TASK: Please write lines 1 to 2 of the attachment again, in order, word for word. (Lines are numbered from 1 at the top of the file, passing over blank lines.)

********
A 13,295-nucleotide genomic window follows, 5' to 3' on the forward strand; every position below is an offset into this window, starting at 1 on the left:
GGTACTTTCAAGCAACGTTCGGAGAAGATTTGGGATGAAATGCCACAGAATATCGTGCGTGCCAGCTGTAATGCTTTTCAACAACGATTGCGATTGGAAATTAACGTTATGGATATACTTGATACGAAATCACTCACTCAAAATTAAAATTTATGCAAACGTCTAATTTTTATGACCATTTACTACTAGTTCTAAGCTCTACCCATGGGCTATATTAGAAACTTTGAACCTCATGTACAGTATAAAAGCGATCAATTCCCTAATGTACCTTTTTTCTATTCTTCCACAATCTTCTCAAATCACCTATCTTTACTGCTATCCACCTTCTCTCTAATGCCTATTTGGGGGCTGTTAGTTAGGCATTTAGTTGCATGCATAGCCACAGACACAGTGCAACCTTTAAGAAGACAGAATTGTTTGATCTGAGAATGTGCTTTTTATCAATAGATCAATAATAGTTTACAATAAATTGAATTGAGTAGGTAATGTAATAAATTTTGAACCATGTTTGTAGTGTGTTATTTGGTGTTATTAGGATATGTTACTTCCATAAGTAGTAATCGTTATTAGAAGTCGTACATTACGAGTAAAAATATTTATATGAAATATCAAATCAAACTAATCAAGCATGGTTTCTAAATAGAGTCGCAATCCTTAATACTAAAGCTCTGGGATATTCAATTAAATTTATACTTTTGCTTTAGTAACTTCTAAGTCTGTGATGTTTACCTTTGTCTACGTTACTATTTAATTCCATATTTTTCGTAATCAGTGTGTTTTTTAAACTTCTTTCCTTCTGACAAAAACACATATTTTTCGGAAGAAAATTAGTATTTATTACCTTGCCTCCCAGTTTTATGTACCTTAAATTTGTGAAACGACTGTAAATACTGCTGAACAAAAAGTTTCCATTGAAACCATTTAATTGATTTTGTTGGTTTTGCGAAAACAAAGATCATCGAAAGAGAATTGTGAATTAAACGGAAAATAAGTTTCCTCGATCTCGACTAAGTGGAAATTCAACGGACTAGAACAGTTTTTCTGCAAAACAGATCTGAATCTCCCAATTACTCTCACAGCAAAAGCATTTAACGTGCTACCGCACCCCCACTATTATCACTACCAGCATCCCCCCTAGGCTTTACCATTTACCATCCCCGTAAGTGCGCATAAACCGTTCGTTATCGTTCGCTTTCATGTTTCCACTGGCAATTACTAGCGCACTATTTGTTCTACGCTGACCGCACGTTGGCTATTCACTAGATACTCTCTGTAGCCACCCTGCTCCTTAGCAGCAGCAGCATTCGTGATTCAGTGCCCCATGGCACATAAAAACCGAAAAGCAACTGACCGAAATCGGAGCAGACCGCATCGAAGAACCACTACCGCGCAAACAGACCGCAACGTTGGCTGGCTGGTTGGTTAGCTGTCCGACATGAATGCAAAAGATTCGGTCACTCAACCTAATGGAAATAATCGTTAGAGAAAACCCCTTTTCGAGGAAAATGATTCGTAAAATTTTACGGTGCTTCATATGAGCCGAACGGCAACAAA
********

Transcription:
A 13,295-nucleotide genomic window follows, 5' to 3' on the forward strand; every position below is an offset into this window, starting at 1 on the left:
GGTACTTTCAAGCAACGTTCGGAGAAGATTTGGGATGAAATGCCACAGAATATCGTGCGTGCCAGCTGTAATGCTTTTCAACAACGATTGCGATTGGAAATTAACGTTATGGATATACTTGATACGAAATCACTCACTCAAAATTAAAATTTATGCAAACGTCTAATTTTTATGACCATTTACTACTAGTTCTAAGCTCTACCCATGGGCTATATTAGAAACTTTGAACCTCATGTACAGTATAAAAGCGATCAATTCCCTAATGTACCTTTTTTCTATTCTTCCACAATCTTCTCAAATCACCTATCTTTACTGCTATCCACCTTCTCTCTAATGCCTATTTGGGGGCTGTTAGTTAGGCATTTAGTTGCATGCATAGCCACAGACACAGTGCAACCTTTAAGAAGACAGAATTGTTTGATCTGAGAATGTGCTTTTTATCAATAGATCAATAATAGTTTACAATAAATTGAATTGAGTAGGTAATGTAATAAATTTTGAACCATGTTTGTAGTGTGTTATTTGGTGTTATTAGGATATGTTACTTCCATAAGTAGTAATCGTTATTAGAAGTCGTACATTACGAGTAAAAATATTTATATGAAATATCAAATCAAACTAATCAAGCATGGTTTCTAAATAGAGTCGCAATCCTTAATACTAAAGCTCTGGGATATTCAATTAAATTTATACTTTTGCTTTAGTAACTTCTAAGTCTGTGATGTTTACCTTTGTCTACGTTACTATTTAATTCCATATTTTTCGTAATCAGTGTGTTTTTTAAACTTCTTTCCTTCTGACAAAAACACATATTTTTCGGAAGAAAATTAGTATTTATTACCTTGCCTCCCAGTTTTATGTACCTTAAATTTGTGAAACGACTGTAAATACTGCTGAACAAAAAGTTTCCATTGAAACCATTTAATTGATTTTGTTGGTTTTGCGAAAACAAAGATCATCGAAAGAGAATTGTGAATTAAACGGAAAATAAGTTTCCTCGATCTCGACTAAGTGGAAATTCAACGGACTAGAACAGTTTTTCTGCAAAACAGATCTGAATCTCCCAATTACTCTCACAGCAAAAGCATTTAACGTGCTACCGCACCCCCACTATTATCACTACCAGCATCCCCCCTAGGCTTTACCATTTACCATCCCCGTAAGTGCGCATAAACCGTTCGTTATCGTTCGCTTTCATGTTTCCACTGGCAATTACTAGCGCACTATTTGTTCTACGCTGACCGCACGTTGGCTATTCACTAGATACTCTCTGTAGCCACCCTGCTCCTTAGCAGCAGCAGCATTCGTGATTCAGTGCCCCATGGCACATAAAAACCGAAAAGCAACTGACCGAAATCGGAGCAGACCGCATCGAAGAACCACTACCGCGCAAACAGACCGCAACGTTGGCTGGCTGGTTGGTTAGCTGTCCGACATGAATGCAAAAGATTCGGTCACTCAACCTAATGGAAATAATCGTTAGAGAAAACCCCTTTTCGAGGAAAATGATTCGTAAAATTTTACGGTGCTTCATATGAGCCGAACGGCAACAAA